Same day, WOW! Check for the tiny green faery, sitting on a leaf in the final photo, Solstice Bubble. . . Thanks to Laura Bruno who knows how to see!
Well, well! I didn’t post over the weekend because there was WAY too much going on here — not just in the GANG garden and around our pod homes, but in our local Bloomington community. Saturday morning I attended the 25-year-old Center for Sustainable Living‘s meeting and potluck, with it’s new president, the permaculture educator Rhonda Baird, and new subtitle “A Regional Permaculture Institute.” The marriage between permaculture and this venerable old umbrella organization was a natural, and enthusiastically supported by the perhaps three dozen activist folks in the room, including the two founders of the organization, both venerable crones, Christine Glazer and Lucille Bertuccio, who sat directly in front of me with their gray heads occasionally leaning in and whispering. Lots of smiles and laughter as we listened to Rhonda tell the story of how she happened to end up as President of the newly reconstituted Board.
Unfortunately, I missed CSL’s afternoon’s events, because I had to clean up around here for the event we had scheduled for Sunday morning, our third annual Summer Solstice Celebration, Ceremony and Breakfast Potluck in the GANG garden. I was concerned about rain, and had put out signs announcing the event with protective transparent covers, saying to go next door to my house in case of rain, and of course, the garden itself was still terrifically soggy due to all the downpours in the past few days, and so I just knew we would end up in the house. Which meant I had to clean it! Fortunately, Brie had already cleaned the kitchen, and Katarina was cleaning the bathroom, but neither of them were able to be at the event itself — one out of town and the other at work. Bummer!
However, both Brie and Katarina contributed essential pieces to what turned into a wonderful morning. Brie set up a scavenger hunt for the kids, with these instructions.
I know it’s hard to read. Sorry, but I’m a crone too, with a tremor in my right hand that takes the photos.
And Katarina contributed the winner’s prize. More on that later.
I had to get the house cleaned quick, because I was due to attend another local event that evening with son Colin (on left) and friends, Taste of Bloomington, complete with food, hard cider (for me, rather than wine or beer) and lots of music.
BTW: I also missed the annual Arts in the Park Saturday afternoon . . . But I did make the workshop on Bloomington’s New Time Bank the next day, a part of next day’s community wide Open Streets event, in the afternoon after our Green Acres Solstice event. (Signed up immediately, as soon as I returned home.)
Needless to say, Saturday’ evening’s Taste of Bloomington left me a bit drunk (18 oz of cider altogether), and certainly exhausted, but I did manage to get some sleep before rising, at dawn to finish prep for the Sunday Solstice gathering at 8 a.m. But at 7:00 am, a knock on the door. Oops! Gail was here, she thought it was at 7 am, like last year . . . So we hung out in the kitchen for an hour, then joined and spilling over into other rooms, by about 15 people total, some of whom could only stop by on their way to work.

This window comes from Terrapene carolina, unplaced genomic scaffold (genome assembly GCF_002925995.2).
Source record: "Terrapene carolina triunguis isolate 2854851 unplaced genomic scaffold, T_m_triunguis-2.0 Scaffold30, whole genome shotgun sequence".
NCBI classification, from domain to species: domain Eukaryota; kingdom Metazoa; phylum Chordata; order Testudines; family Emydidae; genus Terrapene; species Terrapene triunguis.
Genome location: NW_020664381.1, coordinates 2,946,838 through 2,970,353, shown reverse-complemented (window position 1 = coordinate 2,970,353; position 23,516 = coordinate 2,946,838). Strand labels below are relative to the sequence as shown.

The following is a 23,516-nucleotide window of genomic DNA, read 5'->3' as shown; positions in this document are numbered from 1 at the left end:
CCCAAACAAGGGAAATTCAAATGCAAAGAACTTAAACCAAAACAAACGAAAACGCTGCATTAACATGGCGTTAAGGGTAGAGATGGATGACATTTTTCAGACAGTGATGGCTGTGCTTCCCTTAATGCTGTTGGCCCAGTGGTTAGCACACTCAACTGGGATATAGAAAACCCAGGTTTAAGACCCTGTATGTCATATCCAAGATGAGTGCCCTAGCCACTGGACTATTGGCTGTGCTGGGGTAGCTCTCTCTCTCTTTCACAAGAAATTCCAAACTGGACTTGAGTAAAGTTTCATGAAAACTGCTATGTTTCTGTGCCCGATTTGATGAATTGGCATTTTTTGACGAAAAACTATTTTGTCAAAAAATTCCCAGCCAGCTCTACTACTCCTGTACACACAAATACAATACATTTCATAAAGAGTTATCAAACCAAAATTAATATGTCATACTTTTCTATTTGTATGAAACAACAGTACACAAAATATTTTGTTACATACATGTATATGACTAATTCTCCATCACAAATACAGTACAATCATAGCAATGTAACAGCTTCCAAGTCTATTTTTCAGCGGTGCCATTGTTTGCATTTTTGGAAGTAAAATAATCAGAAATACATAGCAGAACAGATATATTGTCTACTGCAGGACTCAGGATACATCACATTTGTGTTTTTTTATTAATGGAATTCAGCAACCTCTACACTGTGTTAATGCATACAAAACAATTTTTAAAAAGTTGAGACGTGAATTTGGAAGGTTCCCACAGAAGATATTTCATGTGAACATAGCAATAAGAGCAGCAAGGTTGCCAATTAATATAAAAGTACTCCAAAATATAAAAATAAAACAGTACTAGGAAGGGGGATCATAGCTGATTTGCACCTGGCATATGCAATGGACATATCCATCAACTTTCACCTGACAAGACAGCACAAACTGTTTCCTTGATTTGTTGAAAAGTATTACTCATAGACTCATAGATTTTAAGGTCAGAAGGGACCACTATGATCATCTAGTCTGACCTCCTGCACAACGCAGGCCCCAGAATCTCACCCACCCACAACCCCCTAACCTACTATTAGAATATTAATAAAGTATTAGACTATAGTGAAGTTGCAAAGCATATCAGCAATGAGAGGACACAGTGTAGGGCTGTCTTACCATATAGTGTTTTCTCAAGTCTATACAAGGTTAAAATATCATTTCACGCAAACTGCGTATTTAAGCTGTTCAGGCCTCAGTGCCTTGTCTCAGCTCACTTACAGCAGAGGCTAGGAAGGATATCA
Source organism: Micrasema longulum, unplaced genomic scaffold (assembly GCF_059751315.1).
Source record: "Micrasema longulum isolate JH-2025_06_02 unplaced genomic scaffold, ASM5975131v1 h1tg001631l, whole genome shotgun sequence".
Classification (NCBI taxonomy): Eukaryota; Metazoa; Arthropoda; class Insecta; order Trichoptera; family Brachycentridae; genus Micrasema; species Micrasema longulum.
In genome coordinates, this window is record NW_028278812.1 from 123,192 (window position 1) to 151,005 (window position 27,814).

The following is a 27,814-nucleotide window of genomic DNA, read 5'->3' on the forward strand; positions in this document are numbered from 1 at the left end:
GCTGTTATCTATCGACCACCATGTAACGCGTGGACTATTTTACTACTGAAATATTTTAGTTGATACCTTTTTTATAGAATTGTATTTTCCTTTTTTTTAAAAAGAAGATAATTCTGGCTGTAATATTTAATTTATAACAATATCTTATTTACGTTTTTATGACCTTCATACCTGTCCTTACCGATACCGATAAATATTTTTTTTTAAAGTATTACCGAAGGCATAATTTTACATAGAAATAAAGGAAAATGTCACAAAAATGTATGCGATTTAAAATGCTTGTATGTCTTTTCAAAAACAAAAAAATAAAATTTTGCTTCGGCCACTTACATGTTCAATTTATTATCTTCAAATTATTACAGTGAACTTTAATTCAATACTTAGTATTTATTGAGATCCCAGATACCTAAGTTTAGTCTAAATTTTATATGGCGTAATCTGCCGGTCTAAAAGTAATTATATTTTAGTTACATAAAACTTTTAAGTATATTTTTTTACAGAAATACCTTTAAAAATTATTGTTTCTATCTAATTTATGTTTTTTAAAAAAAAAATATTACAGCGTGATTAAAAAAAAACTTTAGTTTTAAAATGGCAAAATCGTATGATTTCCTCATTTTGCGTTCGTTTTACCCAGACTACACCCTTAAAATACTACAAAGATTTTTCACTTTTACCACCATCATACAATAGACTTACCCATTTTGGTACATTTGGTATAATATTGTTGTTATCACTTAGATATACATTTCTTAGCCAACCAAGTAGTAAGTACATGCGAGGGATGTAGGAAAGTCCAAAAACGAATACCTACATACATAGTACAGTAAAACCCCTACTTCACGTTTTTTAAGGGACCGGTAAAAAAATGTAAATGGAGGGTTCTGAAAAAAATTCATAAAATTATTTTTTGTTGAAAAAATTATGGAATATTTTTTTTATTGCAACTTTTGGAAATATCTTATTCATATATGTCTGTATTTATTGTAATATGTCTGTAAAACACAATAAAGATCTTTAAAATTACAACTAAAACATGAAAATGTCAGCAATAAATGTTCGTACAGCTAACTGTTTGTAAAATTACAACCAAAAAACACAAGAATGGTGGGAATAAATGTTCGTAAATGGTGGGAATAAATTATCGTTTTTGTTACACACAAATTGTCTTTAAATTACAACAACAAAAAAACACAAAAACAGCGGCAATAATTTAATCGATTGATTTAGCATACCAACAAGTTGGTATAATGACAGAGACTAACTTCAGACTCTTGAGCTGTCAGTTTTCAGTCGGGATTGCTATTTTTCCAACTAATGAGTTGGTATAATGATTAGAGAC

I had hoped for a half dozen little kids, and was predictably disappointed when only three came! Life, as usual is a series of expectations and realities. Oh well! It’s the usual lesson, for me: “Be at ease with whatever is arising,”
We decided to eat first, then go into the soggy garden for scavenger hunt, and then do ceremony.
Okay, here goes! The three kids, Caden, Juakim, and Asiri, standing by the GANG pond with croaking frogs, study their instructions.
Can you find?
A strawberry plant
An orange flower
Tulip Tree (our state tree!)
Water collection system
We decided to accompany the kids on their journey through the permaculture garden.
Rhonda (yes, the same Rhonda who is now President of CSL, and Caden’s mom) helps them identify a pepper plant, though this one’s leaves are not as spiky as those shone on the instruction page. Mariella, nearby, points out, “They vary.”
Mariella (mother of Asiri and Juakim) helps them, too.
Little Juakim was having trouble staying focused. Wandered away. But wait, “Mom! Wheelbarrow!” (also on the list). See Juakim? In the background with puppy Shadow at his feet . . . The others were so busy checking off the box for “straw” that they didn’t notice.
We spent the next 30 minutes watching the kids blow bubbles and laughing and wowing at the great bubbles.
Alfio, Juakim’s Dad, helped his son participate.
We talked about making our own bubbles (glycerin, dishwash soap) when that runs out, and I told the kids that we’d keep the bubble stuff in a special corner on the porch for when they come over. Standing there while the kids blew bubbles went on so long that I made a decision: instead of a formal Solstice Ceremony, we’d just blow bubbles. Seems fitting, for the first day of summer, when life is in the full and Earth pumps us full with her joy and abundance.
Oops! What’s this? Corbin (Caden’s dad), points:
See it? It’s a bubble! Just hanging there!
Closer. . .
Thanks Jelene, for pointing to that one long-lived bubble as itself our Solstice Ceremony: perfect metaphor for the tremulous, ephemeral moment when Sun hangs in the balance as it tips from North to South and slips Earth’s northern hemisphere, slowly, oh so slowly, back into winter’s dark.